MARYVILLE, Mo. — Simply put, Randy Arnold loves the insurance business.
Since starting out with a one-man shop near the intersection of Fourth and Buchanan streets in 1981, Arnold has, over nearly four decades, built Arnold Insurance Services Inc. into a local insurance powerhouse that, percentagewise, handles customer volume comparable to large brokerage firms in Kansas City and Des Moines.
Now located in a suite of quietly elegant offices on the north side of the square, the brokerage agency — which has only four employees, including Arnold — has earned Blue Cross Blue Shield’s “Blue Chip Broker” designation during each of the last 30 years.
The honor, based on the number of policies sold and serviced relative to size, is awarded to about 1 percent of Blue Cross Blue Shield-associated agencies, almost all of which are large urban firms with dozens, or hundreds, of employees.
About 1,500 brokers are part of the health insurance giant’s sales network.
Though he started out selling life insurance shortly after graduating from Northwest Missouri State University in 1980 with degrees in finance/insurance and marketing, Arnold soon saw growing opportunity in the health insurance sector.
With that insight in mind, he gradually steered his fledgling firm toward providing clients, both individuals and businesses, with health, group health and employee benefit and disability packages. He also added annuities, nursing home policies, Medicare supplements and cancer coverage.
As a broker, Arnold works with a number of large insurance companies in order to provide customers with policies that best meet their needs. In addition to Blue Cross Blue Shield, the firm also provides coverages underwritten by marquee firms like Aetna, Cigna and United.
Born and raised in Harlan, a small town in west-central Iowa, Arnold graduated from high school without both money and a plan for his future career. So he went to work for a Nebraska construction company and spent the next four years laying asphalt.
After that experience, Arnold said he learned one very important lesson.
“I knew what I didn’t want to do,” he said.
So, now with some cash in his jeans, Arnold enrolled at Northwest, paying for his education by paving highways, roads and parking lots through the summer and working at a Maryville convenience store during the school year.
Asked why he stayed in town after graduating, instead of seeking success in a larger city, Arnold simply smiled and said, “I met a girl.”
The girl, Graham native Karel Akin, and Arnold were soon married and, like a lot of young couples, started off on a shoestring, with Arnold selling life policies on commission and Karel working as a beautician before becoming a sales representative for local KNIM Radio.
Arnold said he was helped tremendously in those early days by the father of a close college friend who had been selling life insurance for about 25 years.
The older man, who became Arnold’s mentor, would fly in a small plane back and forth between Maryville and his home in St. Louis in order to show the budding insurance agent how to build a successful firm.
In just a few years, the business began to grow, especially after Arnold added health insurance to his line of products. But even then, the gains were modest, to say the least.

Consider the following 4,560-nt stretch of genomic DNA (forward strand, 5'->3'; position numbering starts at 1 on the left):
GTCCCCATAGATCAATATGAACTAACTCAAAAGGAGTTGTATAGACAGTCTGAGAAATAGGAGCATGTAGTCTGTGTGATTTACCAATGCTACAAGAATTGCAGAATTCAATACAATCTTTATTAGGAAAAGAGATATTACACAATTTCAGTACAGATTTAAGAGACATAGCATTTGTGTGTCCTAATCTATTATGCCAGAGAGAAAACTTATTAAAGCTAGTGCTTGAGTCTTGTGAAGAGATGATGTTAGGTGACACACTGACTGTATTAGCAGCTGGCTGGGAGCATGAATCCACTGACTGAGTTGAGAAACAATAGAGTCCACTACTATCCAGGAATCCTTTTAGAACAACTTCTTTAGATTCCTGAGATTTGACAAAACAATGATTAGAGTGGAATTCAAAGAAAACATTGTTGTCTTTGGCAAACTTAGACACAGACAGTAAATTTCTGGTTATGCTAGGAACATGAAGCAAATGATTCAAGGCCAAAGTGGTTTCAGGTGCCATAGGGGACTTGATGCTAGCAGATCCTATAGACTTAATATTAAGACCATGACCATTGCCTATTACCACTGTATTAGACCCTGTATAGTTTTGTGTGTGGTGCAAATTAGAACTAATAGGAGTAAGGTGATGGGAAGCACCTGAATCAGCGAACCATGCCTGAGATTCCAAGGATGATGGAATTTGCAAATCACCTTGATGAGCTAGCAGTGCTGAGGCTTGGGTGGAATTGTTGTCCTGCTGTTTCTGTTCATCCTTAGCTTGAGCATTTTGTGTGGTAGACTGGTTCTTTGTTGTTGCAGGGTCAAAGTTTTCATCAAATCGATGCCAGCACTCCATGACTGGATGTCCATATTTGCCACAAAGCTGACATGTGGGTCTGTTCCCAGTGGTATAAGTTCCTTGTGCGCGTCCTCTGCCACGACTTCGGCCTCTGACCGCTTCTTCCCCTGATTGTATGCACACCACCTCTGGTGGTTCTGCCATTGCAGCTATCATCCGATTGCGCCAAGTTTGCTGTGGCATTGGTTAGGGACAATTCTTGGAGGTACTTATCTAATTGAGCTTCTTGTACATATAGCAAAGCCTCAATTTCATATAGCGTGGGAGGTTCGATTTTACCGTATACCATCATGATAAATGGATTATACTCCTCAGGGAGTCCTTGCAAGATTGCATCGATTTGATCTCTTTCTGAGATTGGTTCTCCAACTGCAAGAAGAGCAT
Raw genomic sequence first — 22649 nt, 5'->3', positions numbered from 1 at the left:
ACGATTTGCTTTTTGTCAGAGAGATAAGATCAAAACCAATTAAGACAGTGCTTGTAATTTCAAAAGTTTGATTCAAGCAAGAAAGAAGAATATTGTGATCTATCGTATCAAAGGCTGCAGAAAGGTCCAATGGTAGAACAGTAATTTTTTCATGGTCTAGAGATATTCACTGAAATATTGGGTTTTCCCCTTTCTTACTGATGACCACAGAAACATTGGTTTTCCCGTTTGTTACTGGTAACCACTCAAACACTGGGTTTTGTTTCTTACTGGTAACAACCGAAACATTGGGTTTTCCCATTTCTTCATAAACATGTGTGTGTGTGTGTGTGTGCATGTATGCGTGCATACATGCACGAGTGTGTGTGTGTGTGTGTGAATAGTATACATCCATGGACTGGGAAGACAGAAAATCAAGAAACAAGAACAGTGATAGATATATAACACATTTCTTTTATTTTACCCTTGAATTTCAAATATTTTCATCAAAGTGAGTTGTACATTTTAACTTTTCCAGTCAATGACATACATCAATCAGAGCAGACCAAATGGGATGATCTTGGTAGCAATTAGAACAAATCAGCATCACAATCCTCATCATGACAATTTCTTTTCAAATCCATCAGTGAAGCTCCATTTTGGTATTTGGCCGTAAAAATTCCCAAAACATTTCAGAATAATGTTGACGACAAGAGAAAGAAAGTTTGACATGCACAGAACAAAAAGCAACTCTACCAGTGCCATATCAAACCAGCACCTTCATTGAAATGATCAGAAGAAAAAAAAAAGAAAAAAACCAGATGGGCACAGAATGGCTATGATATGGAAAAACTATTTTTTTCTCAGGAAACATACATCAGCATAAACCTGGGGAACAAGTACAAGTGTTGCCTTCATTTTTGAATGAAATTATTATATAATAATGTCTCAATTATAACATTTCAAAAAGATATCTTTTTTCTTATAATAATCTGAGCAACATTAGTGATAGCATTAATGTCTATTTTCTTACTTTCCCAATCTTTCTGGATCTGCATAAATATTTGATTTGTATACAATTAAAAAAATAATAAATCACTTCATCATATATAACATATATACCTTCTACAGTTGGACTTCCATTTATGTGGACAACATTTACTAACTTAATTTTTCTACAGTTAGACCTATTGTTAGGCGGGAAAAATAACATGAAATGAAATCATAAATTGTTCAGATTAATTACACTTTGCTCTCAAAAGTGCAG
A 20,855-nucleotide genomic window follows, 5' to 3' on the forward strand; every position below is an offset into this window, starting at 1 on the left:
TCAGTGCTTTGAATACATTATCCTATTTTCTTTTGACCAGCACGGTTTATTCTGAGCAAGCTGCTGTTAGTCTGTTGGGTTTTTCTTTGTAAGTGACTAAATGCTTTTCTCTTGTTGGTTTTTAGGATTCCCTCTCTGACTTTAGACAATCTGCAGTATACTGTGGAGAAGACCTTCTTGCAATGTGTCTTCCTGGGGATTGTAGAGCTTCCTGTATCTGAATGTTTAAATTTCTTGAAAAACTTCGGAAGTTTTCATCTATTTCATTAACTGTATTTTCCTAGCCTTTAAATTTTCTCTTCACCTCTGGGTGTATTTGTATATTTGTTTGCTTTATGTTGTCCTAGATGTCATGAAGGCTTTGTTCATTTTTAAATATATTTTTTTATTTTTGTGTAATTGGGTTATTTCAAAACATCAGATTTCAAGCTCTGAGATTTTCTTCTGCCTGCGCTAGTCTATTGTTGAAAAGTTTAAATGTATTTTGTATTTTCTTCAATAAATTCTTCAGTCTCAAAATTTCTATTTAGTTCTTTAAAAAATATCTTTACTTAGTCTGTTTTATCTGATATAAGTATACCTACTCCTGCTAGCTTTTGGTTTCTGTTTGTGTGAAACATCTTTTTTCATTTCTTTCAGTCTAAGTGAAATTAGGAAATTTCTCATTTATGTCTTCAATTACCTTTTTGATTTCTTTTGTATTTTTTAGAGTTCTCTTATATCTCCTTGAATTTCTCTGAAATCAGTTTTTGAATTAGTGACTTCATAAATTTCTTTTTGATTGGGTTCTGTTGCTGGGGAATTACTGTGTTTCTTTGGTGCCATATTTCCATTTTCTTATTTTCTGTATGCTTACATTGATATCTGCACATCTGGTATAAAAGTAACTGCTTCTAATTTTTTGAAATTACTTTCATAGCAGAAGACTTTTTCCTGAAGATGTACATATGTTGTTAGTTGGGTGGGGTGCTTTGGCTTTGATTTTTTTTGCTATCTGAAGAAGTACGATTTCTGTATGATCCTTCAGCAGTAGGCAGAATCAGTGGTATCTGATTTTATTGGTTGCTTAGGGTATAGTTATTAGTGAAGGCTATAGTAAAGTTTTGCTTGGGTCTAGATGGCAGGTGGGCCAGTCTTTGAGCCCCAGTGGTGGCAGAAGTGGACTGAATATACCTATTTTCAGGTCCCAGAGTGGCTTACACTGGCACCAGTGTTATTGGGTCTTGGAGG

Arnold said his share of the profits from his first Blue Cross Blue Shield policy amounted to $3.30 a month. The second policy he sold for BCBS added to that largesse by about $9.
Needless to say, cash flow for Arnold Insurance Services has improved somewhat.
And as the business grew, so did the Arnold family with the arrival of son Garet, a non-denominational pastor, and daughter Jamie, who followed her dad into the insurance industry and works as a broker representative for Blue Cross Blue Shield in Kansas City.
When asked about the keys to success in his chosen industry, Arnold is humble.
“I’ve just been blessed,” he said. “God has just blessed me.”
He quickly adds, however, that God received a solid assist from a “great” staff consisting of office manager Laura Parman and agents Linda Shelby and Johnna Beemer.
Arnold also is associated with a couple of brokers who serve customers in the Stanberry and Rock Port communities.
Like Arnold himself, the veteran insurance pro said his team is dedicated to the idea that people come first.
“You can’t fix everything all the time,” he said, “but you can show that you care about people, and that you’re going to take care of them.”
Arnold added that a common complaint he hears from customers who have dealt with other agencies goes something like, “I can’t get him to return my phone calls.”
That kind of thing won’t fly, he said, in rural north Missouri, where a lot of folks are used to doing business face-to-face and on a first-name basis.
“Most people like to come in and talk to somebody,” said Arnold, who added that offering customers that kind of personal touch is his preferred business model anyway.
“I like working with people,” he said, “and I like helping people solve problems. Insurance is scary for some people, especially during the last four years since the Affordable Care Act.”
One of the most rewarding parts of his work, Arnold said, is helping older customers deal with both private insurance policies and the intricacies of government programs like Medicare and Medicaid.
“I really enjoy that,” he said. “We’ve got some clients who are more than 100 years old.”
For more information, see Arnold Insurance Services on Facebook or email firstname.lastname@example.org.